Deadline for Nonperformers
The bank has âbeen very aggressive in identifying and tackling credit challenges,â Chief Financial Officer Greg Smith said in an Aug. 12 interview. Smith said 26 percent of loans classified as nonperforming are overdue by less than the industryâs typical standard of 90 days. With those excluded, the ratio would be around 3.7 percent, he said.
Synovus, plagued by defaulting construction loans in the Atlanta area, said nonperforming loans rose to 5.4 percent in the second quarter from 5.2 percent the previous period. Disposals of nonperforming assets reached $404 million in the quarter ended in June, the Columbus, Georgia-based company said.
Synovus is selling troubled loans and will continue its âaggressive stance on disposing of nonperforming assetsâ as long as the level is elevated, spokesman Greg Hudgison said in an e-mailed statement.
Flagstar is based in Troy, Michigan, the state with the nationâs highest unemployment rate. Flagstar has $16.4 billion in assets and reported last month that 11.2 percent of its loans were nonperforming; about two-thirds were home mortgages. Flagstar CFO Paul Borja didnât return repeated calls for comment.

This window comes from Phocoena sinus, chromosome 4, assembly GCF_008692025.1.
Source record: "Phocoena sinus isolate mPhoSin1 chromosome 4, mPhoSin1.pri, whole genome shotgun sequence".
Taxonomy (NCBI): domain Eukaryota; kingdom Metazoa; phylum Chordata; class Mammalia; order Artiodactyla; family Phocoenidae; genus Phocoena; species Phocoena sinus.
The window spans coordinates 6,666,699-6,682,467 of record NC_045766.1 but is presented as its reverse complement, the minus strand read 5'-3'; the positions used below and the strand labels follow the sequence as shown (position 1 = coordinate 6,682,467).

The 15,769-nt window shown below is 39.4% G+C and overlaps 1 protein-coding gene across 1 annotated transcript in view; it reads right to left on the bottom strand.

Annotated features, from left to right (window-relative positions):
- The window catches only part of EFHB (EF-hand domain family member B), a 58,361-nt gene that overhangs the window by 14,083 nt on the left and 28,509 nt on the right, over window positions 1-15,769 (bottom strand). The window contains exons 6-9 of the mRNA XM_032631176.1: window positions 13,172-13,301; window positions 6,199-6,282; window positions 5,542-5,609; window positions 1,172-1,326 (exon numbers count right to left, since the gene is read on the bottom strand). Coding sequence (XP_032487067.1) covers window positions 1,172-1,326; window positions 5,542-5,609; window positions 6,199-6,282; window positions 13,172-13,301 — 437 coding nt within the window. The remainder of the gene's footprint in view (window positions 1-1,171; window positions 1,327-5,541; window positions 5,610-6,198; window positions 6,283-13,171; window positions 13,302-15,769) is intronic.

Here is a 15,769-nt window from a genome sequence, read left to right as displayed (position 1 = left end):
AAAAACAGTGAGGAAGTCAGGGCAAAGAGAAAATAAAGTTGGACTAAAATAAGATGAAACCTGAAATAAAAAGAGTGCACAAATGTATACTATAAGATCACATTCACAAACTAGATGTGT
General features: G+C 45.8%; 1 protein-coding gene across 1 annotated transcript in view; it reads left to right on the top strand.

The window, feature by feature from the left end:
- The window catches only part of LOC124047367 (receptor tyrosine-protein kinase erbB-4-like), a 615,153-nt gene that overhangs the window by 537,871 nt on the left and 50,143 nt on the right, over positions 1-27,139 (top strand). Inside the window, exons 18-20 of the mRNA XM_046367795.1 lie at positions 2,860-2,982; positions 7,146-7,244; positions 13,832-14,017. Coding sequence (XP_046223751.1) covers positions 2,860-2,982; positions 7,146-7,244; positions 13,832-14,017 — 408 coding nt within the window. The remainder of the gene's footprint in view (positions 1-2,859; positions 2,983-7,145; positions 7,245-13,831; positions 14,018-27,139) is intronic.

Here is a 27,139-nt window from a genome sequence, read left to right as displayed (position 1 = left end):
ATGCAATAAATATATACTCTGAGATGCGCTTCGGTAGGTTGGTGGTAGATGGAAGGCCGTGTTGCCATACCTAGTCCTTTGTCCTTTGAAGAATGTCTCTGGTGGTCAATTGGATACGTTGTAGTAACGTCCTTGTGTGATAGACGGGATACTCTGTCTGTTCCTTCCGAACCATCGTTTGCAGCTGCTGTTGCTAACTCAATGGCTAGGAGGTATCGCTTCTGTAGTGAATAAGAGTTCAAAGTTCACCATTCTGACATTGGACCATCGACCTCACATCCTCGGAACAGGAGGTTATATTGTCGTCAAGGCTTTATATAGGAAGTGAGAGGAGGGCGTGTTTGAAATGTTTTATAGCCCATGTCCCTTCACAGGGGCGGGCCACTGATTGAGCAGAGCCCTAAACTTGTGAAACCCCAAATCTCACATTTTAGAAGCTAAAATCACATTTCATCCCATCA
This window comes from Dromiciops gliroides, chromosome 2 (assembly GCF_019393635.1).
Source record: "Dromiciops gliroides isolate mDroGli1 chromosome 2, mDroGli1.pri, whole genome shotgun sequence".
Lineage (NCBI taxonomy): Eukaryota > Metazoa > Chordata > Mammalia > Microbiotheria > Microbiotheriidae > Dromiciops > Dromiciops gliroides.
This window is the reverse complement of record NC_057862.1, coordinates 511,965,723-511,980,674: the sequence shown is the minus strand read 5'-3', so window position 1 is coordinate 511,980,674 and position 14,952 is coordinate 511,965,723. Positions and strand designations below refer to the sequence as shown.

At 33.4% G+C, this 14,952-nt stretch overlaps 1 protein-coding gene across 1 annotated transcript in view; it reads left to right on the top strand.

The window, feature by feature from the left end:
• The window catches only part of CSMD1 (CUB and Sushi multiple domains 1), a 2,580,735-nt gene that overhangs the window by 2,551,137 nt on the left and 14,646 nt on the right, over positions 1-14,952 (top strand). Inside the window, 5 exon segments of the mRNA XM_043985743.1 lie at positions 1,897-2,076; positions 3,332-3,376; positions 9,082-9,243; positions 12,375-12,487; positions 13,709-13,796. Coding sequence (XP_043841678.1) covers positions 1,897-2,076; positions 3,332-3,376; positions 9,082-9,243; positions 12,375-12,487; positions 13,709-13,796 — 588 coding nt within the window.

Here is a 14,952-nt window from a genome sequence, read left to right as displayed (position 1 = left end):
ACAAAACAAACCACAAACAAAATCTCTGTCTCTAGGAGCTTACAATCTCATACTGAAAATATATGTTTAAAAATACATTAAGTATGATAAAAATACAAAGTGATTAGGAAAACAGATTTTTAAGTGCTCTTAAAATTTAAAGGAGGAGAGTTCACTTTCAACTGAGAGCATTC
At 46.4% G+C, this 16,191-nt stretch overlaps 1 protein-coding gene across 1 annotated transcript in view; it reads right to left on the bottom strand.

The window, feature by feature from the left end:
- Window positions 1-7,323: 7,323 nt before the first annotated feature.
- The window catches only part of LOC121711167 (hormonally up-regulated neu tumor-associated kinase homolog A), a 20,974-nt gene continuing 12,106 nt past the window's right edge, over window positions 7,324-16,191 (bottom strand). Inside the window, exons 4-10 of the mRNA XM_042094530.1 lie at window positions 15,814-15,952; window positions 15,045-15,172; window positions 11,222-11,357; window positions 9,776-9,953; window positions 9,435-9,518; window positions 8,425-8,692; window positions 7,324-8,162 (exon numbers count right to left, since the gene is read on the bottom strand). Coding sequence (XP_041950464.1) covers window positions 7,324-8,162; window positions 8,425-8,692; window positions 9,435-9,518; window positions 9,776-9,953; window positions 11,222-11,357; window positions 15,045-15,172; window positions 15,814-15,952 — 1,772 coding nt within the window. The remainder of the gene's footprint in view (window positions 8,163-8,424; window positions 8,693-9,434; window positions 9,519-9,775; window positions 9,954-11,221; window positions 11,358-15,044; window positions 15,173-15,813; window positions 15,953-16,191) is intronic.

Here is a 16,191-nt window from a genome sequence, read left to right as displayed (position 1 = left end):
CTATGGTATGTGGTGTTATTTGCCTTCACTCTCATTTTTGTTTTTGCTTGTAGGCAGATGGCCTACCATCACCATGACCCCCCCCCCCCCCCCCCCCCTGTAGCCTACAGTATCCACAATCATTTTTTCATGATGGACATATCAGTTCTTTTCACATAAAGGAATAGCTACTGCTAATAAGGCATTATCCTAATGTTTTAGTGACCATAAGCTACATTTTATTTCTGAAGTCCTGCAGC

The bankâs allowance for loan losses was 5.4 percent of total loans at the end of the second quarter, compared with 3.3 percent at Synovus and 2.8 percent at Marshall & Ilsley, according to company filings. All three reported at least three straight quarterly deficits.
The FDIC doesnât comment on lenders that are open and operating and doesnât disclose which banks are on its problem list. The agency will probably impose an emergency fee on the more than 8,200 banks it insures in the fourth quarter to replenish the insurance fund, the second special assessment this year, Chairman Sheila Bair said last week. The FDIC attempts to sell deposits and assets of seized banks to healthier firms to avoid eroding the fund, said agency spokesman David Barr.
To determine which banks are most troubled, regulators compare the ratio of nonperforming loans to the percentage of equity a firm has relative to its assets, said Barth, the former OTS economist. A company with 5 percent nonperforming loans and equity of 8 percent is better positioned than one with the same amount of troubled loans and equity of 4 percent, he said.